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City Lumbers Toward Regulations

If a tree falls in the middle of the city, and someone hears it, there's not much they can do about it -- yet

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Pittsburgh's increasingly rural economy was under the microscope again Oct. 14 when City Council found itself discussing the regulation of a growth industry: logging. Council held a public hearing on proposals to regulate or ban commercial lumbering operations within the city limits, 10 weeks after it approved strip mining on a 635-acre site in Hays.

 

The public hearing was spurred by an application to remove trees from a 43-acre parcel, also in Hays, near the intersection of Mifflin Road and Route 885. The city's Zoning Board of Adjustment granted the application, with conditions: Barrett Lumber Co. of Dayton, Pa., can only cut half of the trees of 6 feet or more in diameter, can't cut anything within 75 feet of Mifflin Road, must limit its hours of operation and truck tonnage, and must control erosion. But there's nothing in city law that specifies such restrictions, says Zoning Administrator Pat Ford. That means they might not fare well if challenged in court.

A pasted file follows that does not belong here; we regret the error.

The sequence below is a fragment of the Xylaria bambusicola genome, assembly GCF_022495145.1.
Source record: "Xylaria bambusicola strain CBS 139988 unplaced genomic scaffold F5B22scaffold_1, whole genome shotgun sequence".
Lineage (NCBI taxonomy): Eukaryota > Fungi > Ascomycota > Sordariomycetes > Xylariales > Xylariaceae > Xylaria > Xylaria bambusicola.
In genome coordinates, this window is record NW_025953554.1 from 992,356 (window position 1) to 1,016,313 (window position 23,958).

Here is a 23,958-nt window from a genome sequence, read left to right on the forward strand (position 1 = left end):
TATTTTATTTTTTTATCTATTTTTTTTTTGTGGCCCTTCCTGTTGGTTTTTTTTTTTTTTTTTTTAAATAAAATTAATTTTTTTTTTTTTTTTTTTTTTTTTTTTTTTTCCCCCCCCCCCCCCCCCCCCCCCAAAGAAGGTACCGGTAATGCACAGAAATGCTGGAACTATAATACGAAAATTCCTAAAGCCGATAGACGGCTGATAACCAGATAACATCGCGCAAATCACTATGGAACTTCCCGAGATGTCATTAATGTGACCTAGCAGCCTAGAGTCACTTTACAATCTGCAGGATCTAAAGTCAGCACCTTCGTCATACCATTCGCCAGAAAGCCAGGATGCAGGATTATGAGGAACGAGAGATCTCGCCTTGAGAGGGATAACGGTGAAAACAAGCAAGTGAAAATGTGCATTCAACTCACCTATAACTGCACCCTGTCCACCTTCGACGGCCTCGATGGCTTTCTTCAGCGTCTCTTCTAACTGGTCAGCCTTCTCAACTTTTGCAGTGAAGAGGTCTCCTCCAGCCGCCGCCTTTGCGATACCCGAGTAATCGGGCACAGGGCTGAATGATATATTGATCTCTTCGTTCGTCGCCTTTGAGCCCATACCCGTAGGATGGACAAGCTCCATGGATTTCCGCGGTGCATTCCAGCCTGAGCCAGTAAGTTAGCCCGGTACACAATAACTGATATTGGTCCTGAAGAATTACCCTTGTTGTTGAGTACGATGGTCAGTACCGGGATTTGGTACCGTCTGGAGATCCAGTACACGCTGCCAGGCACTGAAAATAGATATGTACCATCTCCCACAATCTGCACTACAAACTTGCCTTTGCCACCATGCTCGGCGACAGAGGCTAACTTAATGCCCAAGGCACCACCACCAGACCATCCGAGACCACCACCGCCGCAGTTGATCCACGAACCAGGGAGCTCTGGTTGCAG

Some councilors worry that a logging boom could be coming. "There's a lot of [woods] left [in Pittsburgh], and that's what this city is known for -- our greenery and our trees," says Councilor Gene Ricciardi. He added that trees control erosion, clean the air and absorb pollution. Ricciardi has sponsored resolutions asking the city Law Department and Zoning Board to craft an ordinance that at least mandates the kinds of conditions the Zoning Board put on Barrett Lumber. "I'm going to try to prohibit [commercial timbering]," Ricciardi says, "but that's an uphill battle."

 

A lumbering ban might be illegal because cities must allow all kinds of land uses within their borders -- though they can regulate what can go where. Most of the six members of the public who spoke at the hearing asked for a ban anyway. An exception was Heather Sage, outreach coordinator for the environmental group Citizens for Pennsylvania's Future, who just wanted restrictions. "If landowners would have some freedom to harvest trees for economic gain, they may have an incentive to leave that property undeveloped," said Sage.

 

And the lumberjacks? None identified themselves at the public hearing. Michael Streib, a lawyer for Barrett Lumber, says the company is "trying very hard to cooperate" with the city. "I have a feeling that the City of Pittsburgh tried to overburden us" with regulations, says Streib. Responsible timbering, he says, helps maintain the health of a forest, and isn't comparable to strip mining. "If we wanted to build a shopping mall," he adds, "there wouldn't be any trees left!"

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